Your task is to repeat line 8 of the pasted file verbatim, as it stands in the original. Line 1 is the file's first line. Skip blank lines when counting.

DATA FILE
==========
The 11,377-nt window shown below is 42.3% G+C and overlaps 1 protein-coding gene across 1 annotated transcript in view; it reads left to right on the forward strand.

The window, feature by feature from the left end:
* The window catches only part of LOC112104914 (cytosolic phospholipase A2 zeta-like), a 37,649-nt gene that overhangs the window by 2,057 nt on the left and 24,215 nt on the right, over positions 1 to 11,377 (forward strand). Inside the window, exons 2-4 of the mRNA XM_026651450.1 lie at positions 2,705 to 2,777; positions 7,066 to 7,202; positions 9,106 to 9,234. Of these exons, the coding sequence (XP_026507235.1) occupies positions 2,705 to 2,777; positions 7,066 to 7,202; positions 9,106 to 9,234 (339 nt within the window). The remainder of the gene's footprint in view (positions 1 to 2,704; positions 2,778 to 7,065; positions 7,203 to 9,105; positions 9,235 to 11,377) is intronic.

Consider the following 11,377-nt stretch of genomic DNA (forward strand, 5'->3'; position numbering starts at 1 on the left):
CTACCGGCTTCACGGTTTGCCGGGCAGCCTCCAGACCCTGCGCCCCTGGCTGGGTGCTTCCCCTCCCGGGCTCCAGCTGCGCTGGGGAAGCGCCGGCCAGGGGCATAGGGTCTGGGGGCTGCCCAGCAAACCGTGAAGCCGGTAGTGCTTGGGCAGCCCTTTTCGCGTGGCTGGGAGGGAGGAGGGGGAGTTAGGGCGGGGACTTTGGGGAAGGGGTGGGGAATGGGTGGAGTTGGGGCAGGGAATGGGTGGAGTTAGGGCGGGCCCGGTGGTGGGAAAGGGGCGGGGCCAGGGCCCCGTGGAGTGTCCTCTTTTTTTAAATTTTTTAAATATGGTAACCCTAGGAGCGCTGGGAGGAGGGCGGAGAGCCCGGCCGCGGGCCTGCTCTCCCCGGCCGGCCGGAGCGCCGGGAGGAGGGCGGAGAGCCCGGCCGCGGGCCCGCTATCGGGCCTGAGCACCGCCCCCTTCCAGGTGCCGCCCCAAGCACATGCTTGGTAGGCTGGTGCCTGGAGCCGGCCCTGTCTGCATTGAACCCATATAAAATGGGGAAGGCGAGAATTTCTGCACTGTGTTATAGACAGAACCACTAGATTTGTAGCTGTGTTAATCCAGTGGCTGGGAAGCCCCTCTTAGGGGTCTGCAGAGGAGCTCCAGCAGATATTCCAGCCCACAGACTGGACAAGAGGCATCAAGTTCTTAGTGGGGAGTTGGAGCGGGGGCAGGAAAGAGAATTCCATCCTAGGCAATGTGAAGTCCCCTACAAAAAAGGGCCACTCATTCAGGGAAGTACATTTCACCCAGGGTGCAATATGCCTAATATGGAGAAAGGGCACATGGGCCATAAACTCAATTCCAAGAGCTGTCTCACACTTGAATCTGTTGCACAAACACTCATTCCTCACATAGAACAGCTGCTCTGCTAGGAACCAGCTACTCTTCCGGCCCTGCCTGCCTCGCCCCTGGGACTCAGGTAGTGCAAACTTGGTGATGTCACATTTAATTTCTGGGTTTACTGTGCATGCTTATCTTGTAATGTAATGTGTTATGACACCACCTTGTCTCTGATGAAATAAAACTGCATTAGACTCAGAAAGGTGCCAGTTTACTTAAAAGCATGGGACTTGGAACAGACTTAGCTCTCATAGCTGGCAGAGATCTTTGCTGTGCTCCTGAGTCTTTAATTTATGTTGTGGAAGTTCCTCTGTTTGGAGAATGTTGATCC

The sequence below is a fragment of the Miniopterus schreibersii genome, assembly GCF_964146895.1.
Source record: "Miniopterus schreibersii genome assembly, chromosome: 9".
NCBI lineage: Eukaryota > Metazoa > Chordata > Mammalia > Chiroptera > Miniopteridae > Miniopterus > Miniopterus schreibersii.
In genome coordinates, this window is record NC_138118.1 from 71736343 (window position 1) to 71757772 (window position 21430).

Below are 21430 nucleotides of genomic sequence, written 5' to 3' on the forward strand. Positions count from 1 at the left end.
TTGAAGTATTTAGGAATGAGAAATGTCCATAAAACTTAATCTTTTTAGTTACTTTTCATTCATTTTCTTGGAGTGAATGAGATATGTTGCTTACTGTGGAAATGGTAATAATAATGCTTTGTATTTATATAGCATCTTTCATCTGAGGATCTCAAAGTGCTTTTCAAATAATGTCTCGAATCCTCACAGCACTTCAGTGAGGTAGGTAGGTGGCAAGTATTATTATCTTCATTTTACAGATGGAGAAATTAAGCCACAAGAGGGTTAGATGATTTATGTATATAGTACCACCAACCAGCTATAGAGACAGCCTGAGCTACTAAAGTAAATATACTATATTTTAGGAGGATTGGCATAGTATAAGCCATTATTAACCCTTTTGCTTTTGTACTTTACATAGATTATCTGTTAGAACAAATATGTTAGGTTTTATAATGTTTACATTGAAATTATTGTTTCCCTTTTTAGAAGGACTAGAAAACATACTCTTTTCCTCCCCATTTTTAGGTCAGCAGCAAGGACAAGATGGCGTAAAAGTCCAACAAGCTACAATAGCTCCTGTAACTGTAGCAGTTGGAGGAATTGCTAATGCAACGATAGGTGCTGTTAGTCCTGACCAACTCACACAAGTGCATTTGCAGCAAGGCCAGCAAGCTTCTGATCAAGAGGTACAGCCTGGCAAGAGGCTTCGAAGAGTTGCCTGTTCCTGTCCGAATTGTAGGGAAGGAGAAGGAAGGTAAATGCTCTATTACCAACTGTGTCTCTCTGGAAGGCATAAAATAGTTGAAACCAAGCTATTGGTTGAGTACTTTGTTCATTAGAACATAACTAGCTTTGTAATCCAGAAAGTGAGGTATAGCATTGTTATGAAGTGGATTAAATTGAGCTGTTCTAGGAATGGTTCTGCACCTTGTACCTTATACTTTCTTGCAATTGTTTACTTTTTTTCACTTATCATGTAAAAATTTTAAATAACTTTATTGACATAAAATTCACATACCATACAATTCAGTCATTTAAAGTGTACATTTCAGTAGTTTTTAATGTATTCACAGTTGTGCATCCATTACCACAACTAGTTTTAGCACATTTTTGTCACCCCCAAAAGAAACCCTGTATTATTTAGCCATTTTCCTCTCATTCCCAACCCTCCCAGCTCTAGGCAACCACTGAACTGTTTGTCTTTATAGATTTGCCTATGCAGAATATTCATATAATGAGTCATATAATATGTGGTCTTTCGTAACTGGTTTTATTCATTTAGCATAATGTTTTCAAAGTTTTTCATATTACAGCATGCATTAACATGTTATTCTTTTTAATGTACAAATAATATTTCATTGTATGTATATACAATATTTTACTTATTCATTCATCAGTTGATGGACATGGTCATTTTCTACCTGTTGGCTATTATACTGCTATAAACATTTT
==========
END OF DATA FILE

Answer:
NCBI lineage: Eukaryota > Metazoa > Chordata > Mammalia > Chiroptera > Miniopteridae > Miniopterus > Miniopterus schreibersii.